The Future of Government SmFuture of Government Smart Toolboxart Toolbox offers a practical, state of the art guide for government leaders and those interested in government innovation. The Smart Toolbox was developed under the leadership of Joe Nye, former Dean of Harvard’s Kennedy School of Government, who chaired the Council, and Diana Farrell, President and CEO of the JPMC Institute, who served as vice chair, during 2013 and 2014. The toolbox focuses on eight key areas for government improvement: anti-corruption, political representation, service delivery, modernization of bureaucracy, increasing trust, leadership, innovation and security. Thirty two case studies drawn from every region of the globe illustrate and make concrete best practices.

Photos: Flickr

Jane Fountain speaking at the press conference on the Global Agenda Council Awards. Dubai, 2014.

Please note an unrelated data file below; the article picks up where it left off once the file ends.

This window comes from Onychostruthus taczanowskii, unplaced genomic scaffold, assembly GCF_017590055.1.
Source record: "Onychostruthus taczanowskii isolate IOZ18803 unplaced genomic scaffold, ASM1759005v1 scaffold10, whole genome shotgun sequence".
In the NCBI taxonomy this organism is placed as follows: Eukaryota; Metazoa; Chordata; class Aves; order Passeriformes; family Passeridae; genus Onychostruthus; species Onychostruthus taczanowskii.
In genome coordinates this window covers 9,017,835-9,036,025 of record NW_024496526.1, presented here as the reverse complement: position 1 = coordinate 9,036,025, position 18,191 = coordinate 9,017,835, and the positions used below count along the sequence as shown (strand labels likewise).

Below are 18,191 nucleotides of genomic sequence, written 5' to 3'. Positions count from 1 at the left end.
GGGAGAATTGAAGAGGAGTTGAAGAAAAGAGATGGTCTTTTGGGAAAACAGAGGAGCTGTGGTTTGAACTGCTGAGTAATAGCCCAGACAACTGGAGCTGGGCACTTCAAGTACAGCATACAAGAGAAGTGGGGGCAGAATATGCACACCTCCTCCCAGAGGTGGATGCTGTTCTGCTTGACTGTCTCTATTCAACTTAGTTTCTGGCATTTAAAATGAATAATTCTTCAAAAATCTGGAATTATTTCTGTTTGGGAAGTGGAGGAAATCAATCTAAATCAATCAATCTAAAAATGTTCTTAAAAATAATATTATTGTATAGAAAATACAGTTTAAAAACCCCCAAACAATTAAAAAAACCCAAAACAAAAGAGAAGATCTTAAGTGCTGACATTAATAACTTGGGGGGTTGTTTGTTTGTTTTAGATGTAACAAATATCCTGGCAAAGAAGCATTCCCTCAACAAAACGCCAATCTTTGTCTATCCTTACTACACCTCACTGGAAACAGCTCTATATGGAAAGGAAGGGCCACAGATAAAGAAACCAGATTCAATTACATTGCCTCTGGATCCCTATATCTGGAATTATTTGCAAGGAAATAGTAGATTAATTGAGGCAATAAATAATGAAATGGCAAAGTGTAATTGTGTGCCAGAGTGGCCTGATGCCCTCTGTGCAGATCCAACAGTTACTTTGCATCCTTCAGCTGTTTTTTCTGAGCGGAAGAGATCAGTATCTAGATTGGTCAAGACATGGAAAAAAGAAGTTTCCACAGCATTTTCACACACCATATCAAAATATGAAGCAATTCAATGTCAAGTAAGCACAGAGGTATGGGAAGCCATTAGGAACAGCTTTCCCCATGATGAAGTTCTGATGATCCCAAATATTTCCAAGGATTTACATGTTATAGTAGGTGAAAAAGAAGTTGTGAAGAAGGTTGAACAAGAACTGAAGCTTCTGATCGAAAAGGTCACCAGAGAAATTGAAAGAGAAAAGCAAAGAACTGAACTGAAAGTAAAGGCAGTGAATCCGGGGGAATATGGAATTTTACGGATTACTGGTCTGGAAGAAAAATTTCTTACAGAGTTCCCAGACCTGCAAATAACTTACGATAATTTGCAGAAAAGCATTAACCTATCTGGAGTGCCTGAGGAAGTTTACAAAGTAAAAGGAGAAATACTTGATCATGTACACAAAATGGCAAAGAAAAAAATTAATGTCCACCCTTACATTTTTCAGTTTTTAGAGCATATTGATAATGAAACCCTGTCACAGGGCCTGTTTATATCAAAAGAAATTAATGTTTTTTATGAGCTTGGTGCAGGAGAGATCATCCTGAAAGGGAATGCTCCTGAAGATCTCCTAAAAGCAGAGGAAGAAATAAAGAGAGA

Jane Fountain speaking at the press conference on the Global Agenda Council Awards. Dubai, 2014.

NCDG Fellow Contributes to “State Smart” Initiative



November 7, 2014

Christoph Demers, Fellow at the National Center for Digital Government, contributed to the National Priorities Project’s “State Smart” initiative, from June – August, 2014. Released October 2014, State Smart examines how federal dollars flow to states. State Smart aims to recreate the Census Bureau’s Consolidated Federal Funds Report (CFFR), which had been a vital tool to economists and researchers for decades, before it was cancelled in 2011 due to budget cuts. Other attempts by the federal government to make government spending data more accessible, such as the website, have thus far failed to provide researchers with a reliable and consistent data source. Most recently, a Government Accountability Office report found that for 2012, was missing $619 billion in federal government spending.

With State Smart, as with the CFFR before it, researchers can download a wide range of (clean!) data sets detailing state and federal level funding flows, including data on federal grants to states, federal contracts, DOD contracts, business and individual, and federal compensation. As the Washington Post noted, the CFFR was “crucial to the work of a small set of researchers, academics and journalists, offering a broad view of how federal money is transferred to states.” But State Smart isn’t meant to be a resource just for researchers and journalists.